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Microelectronic Circuits, Sixth Edition Sedra/Smith Copyright © 2010 by Oxford University Press, Inc. C H A P T E R 16 Filters and Tuned Amplifiers.

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Presentation on theme: "Microelectronic Circuits, Sixth Edition Sedra/Smith Copyright © 2010 by Oxford University Press, Inc. C H A P T E R 16 Filters and Tuned Amplifiers."— Presentation transcript:

1 Microelectronic Circuits, Sixth Edition Sedra/Smith Copyright © 2010 by Oxford University Press, Inc. C H A P T E R 16 Filters and Tuned Amplifiers

2 Microelectronic Circuits, Sixth Edition Sedra/Smith Copyright © 2010 by Oxford University Press, Inc.

3 Microelectronic Circuits, Sixth Edition Sedra/Smith Copyright © 2010 by Oxford University Press, Inc. Figure 16.2 Ideal transmission characteristics of the four major filter types: (a) low-pass (LP), (b) high-pass (HP), (c) bandpass (BP), and (d) bandstop (BS).

4 Microelectronic Circuits, Sixth Edition Sedra/Smith Copyright © 2010 by Oxford University Press, Inc. Figure 16.3 Specification of the transmission characteristics of a low-pass filter. The magnitude response of a filter that just meets specifications is also shown.

5 Microelectronic Circuits, Sixth Edition Sedra/Smith Copyright © 2010 by Oxford University Press, Inc. Figure 16.4 Transmission specifications for a bandpass filter. The magnitude response of a filter that just meets specifications is also shown. Note that this particular filter has a monotonically decreasing transmission in the passband on both sides of the peak frequency.

6 Microelectronic Circuits, Sixth Edition Sedra/Smith Copyright © 2010 by Oxford University Press, Inc. Figure 16.5 Pole–zero pattern for the lowpass filter whose transmission is sketched in Fig This is a fifth-order filter (N = 5).

7 Microelectronic Circuits, Sixth Edition Sedra/Smith Copyright © 2010 by Oxford University Press, Inc. Figure 16.6 Pole–zero pattern for the bandpass filter whose transmission function is shown in Fig This is a sixth-order filter (N = 6).

8 Microelectronic Circuits, Sixth Edition Sedra/Smith Copyright © 2010 by Oxford University Press, Inc. Figure 16.7 (a) Transmission characteristics of a fifth-order low-pass filter having all transmission zeros at infinity. (b) Pole–zero pattern for the filter in (a)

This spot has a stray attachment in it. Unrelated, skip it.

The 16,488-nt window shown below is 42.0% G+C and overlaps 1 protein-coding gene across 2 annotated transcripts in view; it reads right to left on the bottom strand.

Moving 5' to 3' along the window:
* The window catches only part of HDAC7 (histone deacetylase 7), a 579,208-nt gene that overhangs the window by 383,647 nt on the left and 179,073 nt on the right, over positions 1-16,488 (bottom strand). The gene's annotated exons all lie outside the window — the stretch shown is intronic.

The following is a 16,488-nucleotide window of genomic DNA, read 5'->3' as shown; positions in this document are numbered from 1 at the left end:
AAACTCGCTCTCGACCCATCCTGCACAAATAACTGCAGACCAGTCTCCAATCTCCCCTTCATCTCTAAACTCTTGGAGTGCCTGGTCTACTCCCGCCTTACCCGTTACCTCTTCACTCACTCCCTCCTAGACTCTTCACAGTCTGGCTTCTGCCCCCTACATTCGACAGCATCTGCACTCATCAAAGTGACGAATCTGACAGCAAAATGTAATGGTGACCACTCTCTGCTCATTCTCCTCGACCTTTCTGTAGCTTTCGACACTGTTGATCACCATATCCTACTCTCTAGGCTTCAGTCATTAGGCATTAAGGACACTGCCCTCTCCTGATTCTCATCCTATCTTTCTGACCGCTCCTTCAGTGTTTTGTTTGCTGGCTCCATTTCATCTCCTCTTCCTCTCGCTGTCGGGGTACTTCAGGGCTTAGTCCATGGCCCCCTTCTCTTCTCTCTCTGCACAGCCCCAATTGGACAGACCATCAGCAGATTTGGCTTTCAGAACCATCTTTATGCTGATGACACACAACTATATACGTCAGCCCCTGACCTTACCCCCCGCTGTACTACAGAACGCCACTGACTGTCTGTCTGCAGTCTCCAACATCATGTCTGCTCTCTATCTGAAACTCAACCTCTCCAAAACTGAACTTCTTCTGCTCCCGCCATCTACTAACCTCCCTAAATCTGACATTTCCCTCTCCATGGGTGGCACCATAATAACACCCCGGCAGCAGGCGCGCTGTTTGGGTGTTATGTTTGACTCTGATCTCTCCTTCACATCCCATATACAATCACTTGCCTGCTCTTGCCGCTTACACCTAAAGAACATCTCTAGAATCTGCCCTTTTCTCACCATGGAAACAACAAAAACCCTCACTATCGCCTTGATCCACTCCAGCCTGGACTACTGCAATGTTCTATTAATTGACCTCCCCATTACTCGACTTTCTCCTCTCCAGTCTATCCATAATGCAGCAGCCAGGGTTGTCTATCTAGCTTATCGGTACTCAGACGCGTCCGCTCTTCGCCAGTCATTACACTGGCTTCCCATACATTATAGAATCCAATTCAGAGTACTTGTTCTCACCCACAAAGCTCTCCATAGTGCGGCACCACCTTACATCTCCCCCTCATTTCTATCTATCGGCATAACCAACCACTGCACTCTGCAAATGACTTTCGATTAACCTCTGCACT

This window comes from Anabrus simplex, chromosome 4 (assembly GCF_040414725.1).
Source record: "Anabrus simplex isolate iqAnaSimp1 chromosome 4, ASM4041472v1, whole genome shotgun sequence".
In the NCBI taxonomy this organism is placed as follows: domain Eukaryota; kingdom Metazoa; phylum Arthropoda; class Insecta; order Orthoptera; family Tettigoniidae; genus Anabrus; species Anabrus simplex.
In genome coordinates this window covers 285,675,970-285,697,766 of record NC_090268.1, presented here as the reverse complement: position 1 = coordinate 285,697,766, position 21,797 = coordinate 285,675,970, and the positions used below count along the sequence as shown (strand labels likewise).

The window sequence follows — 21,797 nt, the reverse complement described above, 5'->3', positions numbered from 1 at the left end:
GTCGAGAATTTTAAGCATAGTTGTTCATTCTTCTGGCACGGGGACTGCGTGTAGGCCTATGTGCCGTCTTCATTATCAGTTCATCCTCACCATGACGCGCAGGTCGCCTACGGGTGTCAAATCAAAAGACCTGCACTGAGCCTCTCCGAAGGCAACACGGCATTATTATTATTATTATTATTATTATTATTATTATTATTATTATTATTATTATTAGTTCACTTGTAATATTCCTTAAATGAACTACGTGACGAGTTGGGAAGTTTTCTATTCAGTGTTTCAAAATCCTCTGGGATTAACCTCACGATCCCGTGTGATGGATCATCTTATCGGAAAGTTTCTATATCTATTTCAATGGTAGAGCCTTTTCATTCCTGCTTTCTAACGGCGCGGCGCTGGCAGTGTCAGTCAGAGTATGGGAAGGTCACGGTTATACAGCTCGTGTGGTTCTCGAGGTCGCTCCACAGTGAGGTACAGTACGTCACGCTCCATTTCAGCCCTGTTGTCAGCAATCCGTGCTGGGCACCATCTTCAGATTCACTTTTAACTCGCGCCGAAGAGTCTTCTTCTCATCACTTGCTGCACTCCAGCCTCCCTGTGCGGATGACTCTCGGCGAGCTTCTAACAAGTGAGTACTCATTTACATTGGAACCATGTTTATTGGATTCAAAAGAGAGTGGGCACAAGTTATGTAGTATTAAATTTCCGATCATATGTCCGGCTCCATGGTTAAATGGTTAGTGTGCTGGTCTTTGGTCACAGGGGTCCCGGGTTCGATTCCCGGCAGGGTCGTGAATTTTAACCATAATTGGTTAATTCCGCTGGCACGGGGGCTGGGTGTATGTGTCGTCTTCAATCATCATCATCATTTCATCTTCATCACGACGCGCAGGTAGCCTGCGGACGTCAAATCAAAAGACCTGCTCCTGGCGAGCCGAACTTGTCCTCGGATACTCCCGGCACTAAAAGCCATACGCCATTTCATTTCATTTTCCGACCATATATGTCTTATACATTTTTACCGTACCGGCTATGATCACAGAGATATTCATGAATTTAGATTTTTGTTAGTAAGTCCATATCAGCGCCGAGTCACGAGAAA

9 Microelectronic Circuits, Sixth Edition Sedra/Smith Copyright © 2010 by Oxford University Press, Inc. Figure 16.8 The magnitude response of a Butterworth filter.

10 Microelectronic Circuits, Sixth Edition Sedra/Smith Copyright © 2010 by Oxford University Press, Inc.

11 Microelectronic Circuits, Sixth Edition Sedra/Smith Copyright © 2010 by Oxford University Press, Inc.

12 Microelectronic Circuits, Sixth Edition Sedra/Smith Copyright © 2010 by Oxford University Press, Inc. Figure Poles of the ninth-order Butterworth filter of Example 16.1.

13 Microelectronic Circuits, Sixth Edition Sedra/Smith Copyright © 2010 by Oxford University Press, Inc. Figure Sketches of the transmission characteristics of representative (a) even-order and (b) odd-order Chebyshev filters.

14 Microelectronic Circuits, Sixth Edition Sedra/Smith Copyright © 2010 by Oxford University Press, Inc. Figure First-order filters.

15 Microelectronic Circuits, Sixth Edition Sedra/Smith Copyright © 2010 by Oxford University Press, Inc. Figure First-order all-pass filter.

16 Microelectronic Circuits, Sixth Edition Sedra/Smith Copyright © 2010 by Oxford University Press, Inc.

17 Microelectronic Circuits, Sixth Edition Sedra/Smith Copyright © 2010 by Oxford University Press, Inc. Figure Second-order filtering functions.

18 Microelectronic Circuits, Sixth Edition Sedra/Smith Copyright © 2010 by Oxford University Press, Inc. Figure (continued)

19 Microelectronic Circuits, Sixth Edition Sedra/Smith Copyright © 2010 by Oxford University Press, Inc. Figure (continued)

20 Microelectronic Circuits, Sixth Edition Sedra/Smith Copyright © 2010 by Oxford University Press, Inc.

21 Microelectronic Circuits, Sixth Edition Sedra/Smith Copyright © 2010 by Oxford University Press, Inc.